Normal systolic function with EF 60%

No segmental wall motion abnormalities

Normal RV function

Aortic dissection false lumen prolapses into the aortic valve creating severe aortic valve insufficiency, 3-4+ aortic regurgitation


The patient progressed well throughout her hospital stay and was discharged on post-op day 6. Wonderfully, she has returned to her normal life with no significant co-morbidities from her dissection.

Learning Points:

The ECG is always just one piece of the clinical puzzle. Bedside ultrasound is another very important piece. It worthwhile to perform ultrasound on all chest pain patients, but particularly if there are any hemodynamic signs.

Ischemic ST depression includes posterior OMI and subendocardial ischemia. In the context of ACS, ST depression maximal in V1-4 has been shown to be fairly specific for posterior OMI. Usually the STD of posterior OMI improves and resolves from V4 to V6, whereas subendocardial ischemia STD typically persists or worsens from V4 to V6.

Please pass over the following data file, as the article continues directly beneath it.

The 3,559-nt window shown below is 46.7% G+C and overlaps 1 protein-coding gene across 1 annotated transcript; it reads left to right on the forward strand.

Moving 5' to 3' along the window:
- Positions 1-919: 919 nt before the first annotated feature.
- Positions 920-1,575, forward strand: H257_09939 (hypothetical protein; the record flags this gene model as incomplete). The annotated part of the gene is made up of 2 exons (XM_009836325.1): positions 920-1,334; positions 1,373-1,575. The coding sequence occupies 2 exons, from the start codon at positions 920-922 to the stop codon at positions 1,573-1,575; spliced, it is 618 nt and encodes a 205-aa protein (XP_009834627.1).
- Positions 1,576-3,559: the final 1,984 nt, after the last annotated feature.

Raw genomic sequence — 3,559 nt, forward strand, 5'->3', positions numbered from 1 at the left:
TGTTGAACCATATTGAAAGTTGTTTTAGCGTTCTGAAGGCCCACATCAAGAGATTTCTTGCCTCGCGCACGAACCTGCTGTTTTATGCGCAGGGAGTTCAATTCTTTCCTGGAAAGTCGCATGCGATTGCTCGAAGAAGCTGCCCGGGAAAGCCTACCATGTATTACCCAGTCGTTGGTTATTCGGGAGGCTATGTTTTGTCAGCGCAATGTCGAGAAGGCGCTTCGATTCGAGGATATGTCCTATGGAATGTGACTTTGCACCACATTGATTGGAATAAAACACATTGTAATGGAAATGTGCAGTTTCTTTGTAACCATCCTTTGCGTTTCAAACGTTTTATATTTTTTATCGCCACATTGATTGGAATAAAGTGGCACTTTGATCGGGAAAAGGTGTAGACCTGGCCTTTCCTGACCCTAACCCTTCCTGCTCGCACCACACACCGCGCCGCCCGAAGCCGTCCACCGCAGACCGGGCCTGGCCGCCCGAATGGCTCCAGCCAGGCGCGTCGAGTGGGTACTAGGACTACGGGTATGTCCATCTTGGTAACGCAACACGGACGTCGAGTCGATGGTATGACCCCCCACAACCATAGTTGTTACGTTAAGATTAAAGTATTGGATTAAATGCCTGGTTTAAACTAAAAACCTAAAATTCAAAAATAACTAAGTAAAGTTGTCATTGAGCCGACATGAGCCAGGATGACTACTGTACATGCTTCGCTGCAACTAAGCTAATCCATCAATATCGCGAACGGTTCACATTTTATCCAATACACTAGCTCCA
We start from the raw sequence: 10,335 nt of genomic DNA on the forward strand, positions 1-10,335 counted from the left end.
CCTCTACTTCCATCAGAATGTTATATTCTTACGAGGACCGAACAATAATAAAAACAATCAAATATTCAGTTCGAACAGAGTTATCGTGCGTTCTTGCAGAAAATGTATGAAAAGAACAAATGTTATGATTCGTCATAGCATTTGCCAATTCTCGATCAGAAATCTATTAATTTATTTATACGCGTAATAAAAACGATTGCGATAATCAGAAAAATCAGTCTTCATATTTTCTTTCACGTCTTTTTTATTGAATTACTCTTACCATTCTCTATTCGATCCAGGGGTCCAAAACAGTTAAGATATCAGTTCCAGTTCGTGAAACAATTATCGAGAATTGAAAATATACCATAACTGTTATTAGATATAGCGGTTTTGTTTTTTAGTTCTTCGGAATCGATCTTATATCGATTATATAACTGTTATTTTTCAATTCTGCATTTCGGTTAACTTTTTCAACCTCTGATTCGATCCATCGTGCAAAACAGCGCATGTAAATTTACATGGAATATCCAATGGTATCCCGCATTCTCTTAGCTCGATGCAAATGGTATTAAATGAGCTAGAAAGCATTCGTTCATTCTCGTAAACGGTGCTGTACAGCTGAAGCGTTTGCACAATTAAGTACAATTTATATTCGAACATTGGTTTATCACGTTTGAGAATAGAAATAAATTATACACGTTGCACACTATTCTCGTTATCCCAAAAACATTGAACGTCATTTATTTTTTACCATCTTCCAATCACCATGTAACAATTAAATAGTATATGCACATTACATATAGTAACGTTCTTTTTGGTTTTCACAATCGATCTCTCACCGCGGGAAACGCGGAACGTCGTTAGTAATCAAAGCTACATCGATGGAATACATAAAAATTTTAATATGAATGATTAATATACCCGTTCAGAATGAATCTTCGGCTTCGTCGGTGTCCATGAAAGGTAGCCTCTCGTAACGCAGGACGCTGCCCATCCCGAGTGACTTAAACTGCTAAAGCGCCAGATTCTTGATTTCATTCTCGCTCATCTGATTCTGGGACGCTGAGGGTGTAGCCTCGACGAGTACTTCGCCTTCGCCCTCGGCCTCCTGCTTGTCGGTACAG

STD maximal in V5-6 and lead II, with reciprocal STE in aVR, typically indicates global supply/demand mismatch subendocardial ischemia, which can be due to a huge variety of clinical causes, including life-threatening ACS.

Ultrasound can be very helpful to distinguish causes of hypotension. Sometimes a dissection flap can be seen using bedside ultrasound.


Further Reading:

See these relevant cases:

A man in his 50s with acute chest pain and diffuse ST depression

Comment by KEN GRAUER, MD (12/18/2022):
I thought the initial ECG in today's case (which I've reproduced in Figure-1) — to be "eye-catching". I focus my comment on why I thought so.

  • To Emphasize: The presentation by Drs. Nannet and Meyers is complete and superb. It clearly covers all KEY educational points.

Why I Found ECG #1 to be "EYE-Catching"